ST. LOUIS • Moon dust stolen decades ago from the National Aeronautics and Space Administration has been recovered just before a planned auction in St. Louis, the U.S. attorney's office said Thursday.
The dust came from the film canister used by astronauts on the Apollo 11 mission and was believed to have been transferred to a one-inch piece of tape and then stolen by a NASA employee, they said.
"It wasn't much to look at, but I will never be that close to the moon again!" said U.S. Attorney Richard Callahan in a statement released Thursday announcing the recovery.
Investigators believe that the tape was sold in 2001 to a German collector of " space-related memorabilia," but lost the trail until Callahan's office heard early this month that it was to be sold by the St. Louis office of Regency-Superior Auctions.
The seller, whose name has not been revealed, turned over the dust after learning of its history. Her late husband was the one who bought or otherwise obtained the dust, Callahan's office said.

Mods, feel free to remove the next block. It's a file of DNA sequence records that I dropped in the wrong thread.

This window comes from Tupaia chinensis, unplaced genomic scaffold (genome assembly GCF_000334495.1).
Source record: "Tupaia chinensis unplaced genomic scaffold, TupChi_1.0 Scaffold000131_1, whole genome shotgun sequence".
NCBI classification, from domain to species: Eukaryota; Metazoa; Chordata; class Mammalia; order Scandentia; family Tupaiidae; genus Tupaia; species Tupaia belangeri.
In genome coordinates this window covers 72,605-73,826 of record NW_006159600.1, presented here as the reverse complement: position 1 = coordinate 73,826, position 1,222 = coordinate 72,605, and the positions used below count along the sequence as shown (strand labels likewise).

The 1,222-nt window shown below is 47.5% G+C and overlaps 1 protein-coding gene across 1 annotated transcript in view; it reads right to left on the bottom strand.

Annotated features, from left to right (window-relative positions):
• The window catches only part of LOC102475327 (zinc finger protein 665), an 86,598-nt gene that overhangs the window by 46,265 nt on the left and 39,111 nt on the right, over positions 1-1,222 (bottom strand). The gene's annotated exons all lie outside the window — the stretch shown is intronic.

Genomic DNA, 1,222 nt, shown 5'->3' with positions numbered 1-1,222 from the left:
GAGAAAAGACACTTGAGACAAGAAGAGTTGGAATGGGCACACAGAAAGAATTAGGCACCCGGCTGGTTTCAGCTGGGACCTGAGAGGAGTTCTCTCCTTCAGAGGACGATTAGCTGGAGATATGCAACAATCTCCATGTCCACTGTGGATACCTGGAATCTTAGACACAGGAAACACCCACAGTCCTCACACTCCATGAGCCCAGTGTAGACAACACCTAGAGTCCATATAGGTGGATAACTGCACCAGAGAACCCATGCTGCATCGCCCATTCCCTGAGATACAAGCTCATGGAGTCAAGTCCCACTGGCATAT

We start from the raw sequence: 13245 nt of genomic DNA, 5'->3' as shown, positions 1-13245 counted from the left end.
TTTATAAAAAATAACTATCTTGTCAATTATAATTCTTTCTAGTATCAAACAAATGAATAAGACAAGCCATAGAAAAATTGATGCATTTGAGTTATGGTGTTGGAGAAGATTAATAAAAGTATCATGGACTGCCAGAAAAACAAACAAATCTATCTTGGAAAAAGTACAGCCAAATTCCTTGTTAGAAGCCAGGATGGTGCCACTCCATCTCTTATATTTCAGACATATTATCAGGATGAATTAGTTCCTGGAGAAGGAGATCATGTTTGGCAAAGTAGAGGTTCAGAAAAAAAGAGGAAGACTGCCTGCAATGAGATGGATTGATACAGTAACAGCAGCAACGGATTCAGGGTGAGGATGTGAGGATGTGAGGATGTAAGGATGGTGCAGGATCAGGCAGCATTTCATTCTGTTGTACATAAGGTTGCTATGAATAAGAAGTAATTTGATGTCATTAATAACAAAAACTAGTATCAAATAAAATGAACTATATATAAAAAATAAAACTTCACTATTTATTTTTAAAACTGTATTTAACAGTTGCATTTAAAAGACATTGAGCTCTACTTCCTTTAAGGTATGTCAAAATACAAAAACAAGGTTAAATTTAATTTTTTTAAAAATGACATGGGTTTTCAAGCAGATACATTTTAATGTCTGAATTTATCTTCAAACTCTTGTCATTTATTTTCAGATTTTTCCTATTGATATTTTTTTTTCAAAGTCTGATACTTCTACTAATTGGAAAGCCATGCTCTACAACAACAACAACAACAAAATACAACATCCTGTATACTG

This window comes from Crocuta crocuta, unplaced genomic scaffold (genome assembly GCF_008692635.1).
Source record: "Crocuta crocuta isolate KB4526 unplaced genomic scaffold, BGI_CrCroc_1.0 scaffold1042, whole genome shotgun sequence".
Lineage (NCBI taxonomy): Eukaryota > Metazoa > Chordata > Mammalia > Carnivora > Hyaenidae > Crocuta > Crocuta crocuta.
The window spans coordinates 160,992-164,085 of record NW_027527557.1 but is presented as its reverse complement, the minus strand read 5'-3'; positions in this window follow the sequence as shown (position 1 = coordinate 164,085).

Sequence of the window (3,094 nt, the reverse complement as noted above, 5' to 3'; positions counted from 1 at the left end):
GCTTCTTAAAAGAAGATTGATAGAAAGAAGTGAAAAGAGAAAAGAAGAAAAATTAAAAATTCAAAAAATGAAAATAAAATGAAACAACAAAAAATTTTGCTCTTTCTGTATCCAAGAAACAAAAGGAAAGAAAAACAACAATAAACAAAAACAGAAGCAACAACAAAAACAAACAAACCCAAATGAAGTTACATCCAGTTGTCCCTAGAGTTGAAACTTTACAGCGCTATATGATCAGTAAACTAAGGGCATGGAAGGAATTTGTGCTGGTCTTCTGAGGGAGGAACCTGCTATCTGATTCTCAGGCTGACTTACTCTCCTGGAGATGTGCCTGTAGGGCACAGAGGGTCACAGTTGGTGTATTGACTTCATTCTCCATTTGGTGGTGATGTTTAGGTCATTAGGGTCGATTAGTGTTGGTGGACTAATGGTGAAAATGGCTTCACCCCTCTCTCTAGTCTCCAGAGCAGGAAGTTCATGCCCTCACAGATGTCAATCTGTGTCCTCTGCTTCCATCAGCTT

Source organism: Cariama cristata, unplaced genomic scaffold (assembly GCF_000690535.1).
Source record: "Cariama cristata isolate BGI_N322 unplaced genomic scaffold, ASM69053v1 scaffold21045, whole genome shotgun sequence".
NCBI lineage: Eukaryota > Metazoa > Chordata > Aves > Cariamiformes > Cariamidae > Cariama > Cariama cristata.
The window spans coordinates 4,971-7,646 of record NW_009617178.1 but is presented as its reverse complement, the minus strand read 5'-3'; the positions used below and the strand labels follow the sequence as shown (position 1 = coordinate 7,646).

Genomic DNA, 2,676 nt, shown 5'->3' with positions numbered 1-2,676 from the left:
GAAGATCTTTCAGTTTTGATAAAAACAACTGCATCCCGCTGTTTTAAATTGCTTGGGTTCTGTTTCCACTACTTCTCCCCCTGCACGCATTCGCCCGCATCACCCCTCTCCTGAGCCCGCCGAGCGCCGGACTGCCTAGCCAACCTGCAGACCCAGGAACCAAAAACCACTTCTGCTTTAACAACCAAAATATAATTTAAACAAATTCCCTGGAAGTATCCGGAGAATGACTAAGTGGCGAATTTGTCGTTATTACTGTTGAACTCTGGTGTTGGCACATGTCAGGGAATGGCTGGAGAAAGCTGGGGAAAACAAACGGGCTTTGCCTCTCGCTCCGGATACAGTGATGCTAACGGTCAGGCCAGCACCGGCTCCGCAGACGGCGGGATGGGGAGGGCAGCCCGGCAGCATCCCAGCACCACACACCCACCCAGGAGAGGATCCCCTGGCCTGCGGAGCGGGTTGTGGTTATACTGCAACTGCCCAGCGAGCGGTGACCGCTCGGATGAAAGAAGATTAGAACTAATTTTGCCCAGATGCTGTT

Full test results that would confirm the material as being from the moon are still weeks away, but preliminary testing at the Johnson Space Center laboratory late Wednesday "confirmed that the material is in all likelihood lunar."
There is some dispute over whether the dust was stolen or given to the NASA employee. In the auction materials, that employee, Terry Slezak, says that he was given the dust as a gift - to commemorate Slezak as the first person to touch moon dust with bare hands. Slezak got dusty when he was unloading a camera that had been dropped on the moon by astronaut Neil Armstrong.